What I Wish I Had Known About Becoming Healthy
“I just want to get healthy.”
Say hello to a vague but highly desired goal.
We know what we need to do: Eat whole, earth-grown foods and spend time moving our bodies. We know what we need to not do: Overconsume sugar-laden lattes and spend time after work binge-watching Netflix shows that cut into our precious sleep. Why is it then with the knowledge of what we need to do, we still struggle to do it?
Knowledge alone isn’t enough. It’s one thing to “know” how Bernoulli’s principle explains why and how planes can fly. Both my husband and father are engineers and share an appreciation of these miraculous machines. Sitting at an airport with them, they’ll stare out the window and discuss the different models of planes and throw around terms that define potential lift and thrust. Most of what they say floats by me as if they were speaking Russian — I hear it, I appreciate it, I think it all sounds pretty badass, but I have no clue what the heck they’re saying. They love the mechanics of an engine and can quickly rattle off the unique specs of different aircraft. I trust in their opinion of airplanes. All this aside..
I do not want either one of them to fly me from point a to point b.
While I trust they “know” how planes fly, I do not trust that they (yet) understand how to fly one. Knowing implies that we’ve learned something. Understanding requires that we actively do something.
The same goes for getting healthy. We know what to do. We just don’t always understand how to do it.
And this is what I wish I would have known: The true testament of becoming a healthier person had nothing to do with a meal plan or an exercise routine. It had everything to do with learning how to question my choices and constantly challenge my existing beliefs.
Self-criticism is great for developing humility — but not so great for handling failure
Let’s set the scene: A social gathering of your close friends on a summer’s day. A group of friends around a barbeque, a cooler full of beer, multiple ceramic dishes full of side dishes, and at the end of the table, plates of baked goods and bottles of wine. “One plate,” you tell yourself.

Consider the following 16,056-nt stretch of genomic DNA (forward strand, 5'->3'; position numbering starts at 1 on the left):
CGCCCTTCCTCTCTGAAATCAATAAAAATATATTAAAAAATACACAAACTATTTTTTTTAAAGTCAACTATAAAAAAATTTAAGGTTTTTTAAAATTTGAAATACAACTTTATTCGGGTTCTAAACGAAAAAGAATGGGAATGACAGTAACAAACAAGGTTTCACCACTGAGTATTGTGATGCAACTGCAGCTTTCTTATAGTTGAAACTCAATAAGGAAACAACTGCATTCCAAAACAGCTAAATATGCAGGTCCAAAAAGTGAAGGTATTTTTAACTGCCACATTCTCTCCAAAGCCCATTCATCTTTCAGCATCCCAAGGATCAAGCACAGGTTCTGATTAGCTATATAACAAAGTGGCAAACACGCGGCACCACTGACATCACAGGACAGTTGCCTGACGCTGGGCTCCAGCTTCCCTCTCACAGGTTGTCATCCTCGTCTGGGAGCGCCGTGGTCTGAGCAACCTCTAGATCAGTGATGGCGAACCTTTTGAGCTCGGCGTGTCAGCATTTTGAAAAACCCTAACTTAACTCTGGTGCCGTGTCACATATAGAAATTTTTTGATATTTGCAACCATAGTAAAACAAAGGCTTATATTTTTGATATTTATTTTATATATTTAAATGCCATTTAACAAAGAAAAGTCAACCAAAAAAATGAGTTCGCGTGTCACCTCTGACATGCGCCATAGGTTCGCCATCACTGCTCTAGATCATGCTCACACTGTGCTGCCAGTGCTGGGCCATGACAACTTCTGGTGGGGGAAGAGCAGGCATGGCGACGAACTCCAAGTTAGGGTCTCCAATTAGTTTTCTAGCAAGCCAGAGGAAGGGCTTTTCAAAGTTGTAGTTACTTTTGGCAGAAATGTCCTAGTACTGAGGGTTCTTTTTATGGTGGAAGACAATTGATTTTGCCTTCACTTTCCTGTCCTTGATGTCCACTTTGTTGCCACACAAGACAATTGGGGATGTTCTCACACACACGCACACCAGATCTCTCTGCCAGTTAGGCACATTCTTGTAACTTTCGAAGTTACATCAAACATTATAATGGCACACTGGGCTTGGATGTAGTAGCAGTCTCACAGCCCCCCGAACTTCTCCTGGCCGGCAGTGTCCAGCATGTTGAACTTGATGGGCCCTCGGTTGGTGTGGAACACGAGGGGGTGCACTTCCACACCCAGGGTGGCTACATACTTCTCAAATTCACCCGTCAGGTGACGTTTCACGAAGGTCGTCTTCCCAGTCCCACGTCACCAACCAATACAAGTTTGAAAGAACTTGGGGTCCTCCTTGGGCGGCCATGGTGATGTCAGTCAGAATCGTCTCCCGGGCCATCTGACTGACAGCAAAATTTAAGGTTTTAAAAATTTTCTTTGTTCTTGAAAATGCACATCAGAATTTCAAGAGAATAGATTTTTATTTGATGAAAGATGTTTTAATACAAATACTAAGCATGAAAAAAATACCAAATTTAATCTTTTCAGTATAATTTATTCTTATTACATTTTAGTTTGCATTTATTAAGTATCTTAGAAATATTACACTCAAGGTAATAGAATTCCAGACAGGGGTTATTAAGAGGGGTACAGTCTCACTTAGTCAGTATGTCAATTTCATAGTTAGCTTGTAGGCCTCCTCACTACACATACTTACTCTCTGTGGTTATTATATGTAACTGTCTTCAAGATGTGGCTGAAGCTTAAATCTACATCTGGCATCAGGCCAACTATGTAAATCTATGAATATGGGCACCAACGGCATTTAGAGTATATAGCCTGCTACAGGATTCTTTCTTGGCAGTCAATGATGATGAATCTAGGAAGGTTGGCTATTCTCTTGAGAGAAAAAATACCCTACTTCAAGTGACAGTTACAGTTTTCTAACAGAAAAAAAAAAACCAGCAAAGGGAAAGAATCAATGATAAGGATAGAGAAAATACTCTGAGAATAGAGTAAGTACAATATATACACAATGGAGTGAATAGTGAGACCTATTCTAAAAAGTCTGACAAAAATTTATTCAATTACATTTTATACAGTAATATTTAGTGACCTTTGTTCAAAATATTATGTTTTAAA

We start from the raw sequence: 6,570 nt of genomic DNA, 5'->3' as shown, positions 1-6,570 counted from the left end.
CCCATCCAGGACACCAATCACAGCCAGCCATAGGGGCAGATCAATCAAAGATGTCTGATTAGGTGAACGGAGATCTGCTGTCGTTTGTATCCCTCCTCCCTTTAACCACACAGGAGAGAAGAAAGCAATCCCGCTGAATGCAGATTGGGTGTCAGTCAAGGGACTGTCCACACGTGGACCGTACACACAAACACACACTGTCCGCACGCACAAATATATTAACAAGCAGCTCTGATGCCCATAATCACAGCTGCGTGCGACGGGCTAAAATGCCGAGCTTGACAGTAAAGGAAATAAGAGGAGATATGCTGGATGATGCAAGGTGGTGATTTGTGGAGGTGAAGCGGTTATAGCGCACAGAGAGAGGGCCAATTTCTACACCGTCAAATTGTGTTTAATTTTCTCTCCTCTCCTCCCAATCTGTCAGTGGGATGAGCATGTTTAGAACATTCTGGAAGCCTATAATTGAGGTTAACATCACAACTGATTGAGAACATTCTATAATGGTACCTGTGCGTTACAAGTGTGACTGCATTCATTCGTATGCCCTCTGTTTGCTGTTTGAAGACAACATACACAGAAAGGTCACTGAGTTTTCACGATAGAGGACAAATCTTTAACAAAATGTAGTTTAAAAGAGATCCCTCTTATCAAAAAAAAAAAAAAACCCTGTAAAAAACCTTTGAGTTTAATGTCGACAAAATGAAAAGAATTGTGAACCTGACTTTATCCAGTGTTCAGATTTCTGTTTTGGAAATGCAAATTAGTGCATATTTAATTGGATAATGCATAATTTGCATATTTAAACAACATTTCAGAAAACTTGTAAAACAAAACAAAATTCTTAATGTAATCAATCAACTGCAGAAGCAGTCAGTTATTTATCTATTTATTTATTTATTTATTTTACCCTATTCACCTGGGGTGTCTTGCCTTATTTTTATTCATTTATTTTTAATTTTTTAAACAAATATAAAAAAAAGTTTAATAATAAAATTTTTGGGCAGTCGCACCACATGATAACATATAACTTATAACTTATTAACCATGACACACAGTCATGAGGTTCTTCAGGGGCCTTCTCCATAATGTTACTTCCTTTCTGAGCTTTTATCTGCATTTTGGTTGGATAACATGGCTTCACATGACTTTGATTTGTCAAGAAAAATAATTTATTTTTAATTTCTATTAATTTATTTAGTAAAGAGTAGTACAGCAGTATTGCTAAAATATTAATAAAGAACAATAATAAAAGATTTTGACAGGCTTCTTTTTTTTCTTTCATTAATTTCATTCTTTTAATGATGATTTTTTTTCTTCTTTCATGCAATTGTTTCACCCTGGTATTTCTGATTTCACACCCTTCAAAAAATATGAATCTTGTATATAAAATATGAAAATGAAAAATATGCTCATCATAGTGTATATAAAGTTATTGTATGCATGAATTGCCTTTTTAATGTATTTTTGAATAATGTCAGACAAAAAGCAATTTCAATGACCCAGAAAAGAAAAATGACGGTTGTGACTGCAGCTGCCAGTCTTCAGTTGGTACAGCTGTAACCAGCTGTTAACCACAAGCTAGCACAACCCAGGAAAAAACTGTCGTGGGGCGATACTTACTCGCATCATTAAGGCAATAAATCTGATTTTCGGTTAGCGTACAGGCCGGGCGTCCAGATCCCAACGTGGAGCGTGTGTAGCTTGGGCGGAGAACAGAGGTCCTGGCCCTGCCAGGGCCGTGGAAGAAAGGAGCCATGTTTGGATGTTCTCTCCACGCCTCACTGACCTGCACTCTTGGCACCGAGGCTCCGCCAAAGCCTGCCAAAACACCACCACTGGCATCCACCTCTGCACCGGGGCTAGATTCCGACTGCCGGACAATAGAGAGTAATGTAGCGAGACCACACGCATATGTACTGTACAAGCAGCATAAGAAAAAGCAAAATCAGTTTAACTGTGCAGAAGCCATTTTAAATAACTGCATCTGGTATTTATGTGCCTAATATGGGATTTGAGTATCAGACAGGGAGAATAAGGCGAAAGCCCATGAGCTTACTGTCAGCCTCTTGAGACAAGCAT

So, you dish one plate.
And then, you notice others going back for seconds. To which you bargain, “A few bites won’t hurt.” The next thing you know, the whole crew is discussing how stuffed they feel and you’re silently making plans to start that diet tomorrow. You go to sleep with a feeling of guilt that “it happened again” and you swear up and down tomorrow you’ll consume only the healthiest of choices. It’s a cycle. And it’s driven by subconscious cycles that run amuck in the background of our minds.
Most of us grew up believing if we wanted to succeed, we needed to chase high standards and set even higher expectations of ourselves. When we made mistakes, we forced ourselves to double down the next day. Whether it’s restricting food or exercising to no avail, we must do something to right the wrong.
But what happens at the end of the day when we’re exhausted and tired? Our brain screams at us to “treat yo self” because for heaven’s sake.. you deserve it.
And thus, the cycle continues.
If we’re not consciously aware of the thoughts we think, self-criticism can quickly turn into self-sabotage.
What proved to be much more effective was learning to address “mistakes” with compassion and curiosity.
Self-compassion proved much more effective than criticism
As you evaluate your goals, take a minute to ponder the habits that prevent you from your own success. More importantly, pay attention to the feelings surrounding those habits.
Are you frustrated?
Are you perplexed?
Are you impatient?
Or, are you encouraged?
Are you understanding?
Are you flexible?
Being compassionate allows for curiosity, change, and growth while still holding us accountable to be reflective and humble. Compassion has even more power than beratement because it leaves space for love.
Please don’t roll your eyes (yet) and write this off as a “woo woo” empowering reflection from someone who had it easier or has something you don’t. Being compassionate with yourself is in fact…
It’s a mind fuck for your brain to go back on all it’s ever known. Willpower, punishment, expectations were the tools your mind used to get things done. And now, you’re asking it to be caring, inquisitive and forgiving. You have to trust that compassion is more effective than criticism.
Compassion for yourself starts from within and radiates out
There’s a misconception out there than in order for us to be happy, things need to change. Our boss should not micromanage. Our spouse should be more attentive. We shouldn’t have to nag our kids. The Starbucks barista should have been friendlier.
The list of “shoulds” is endless.. Especially when they’re the “shoulds” that we impose on ourselves: I should not eat this cookie. I should workout more. I should volunteer more time. I should clean out the garage.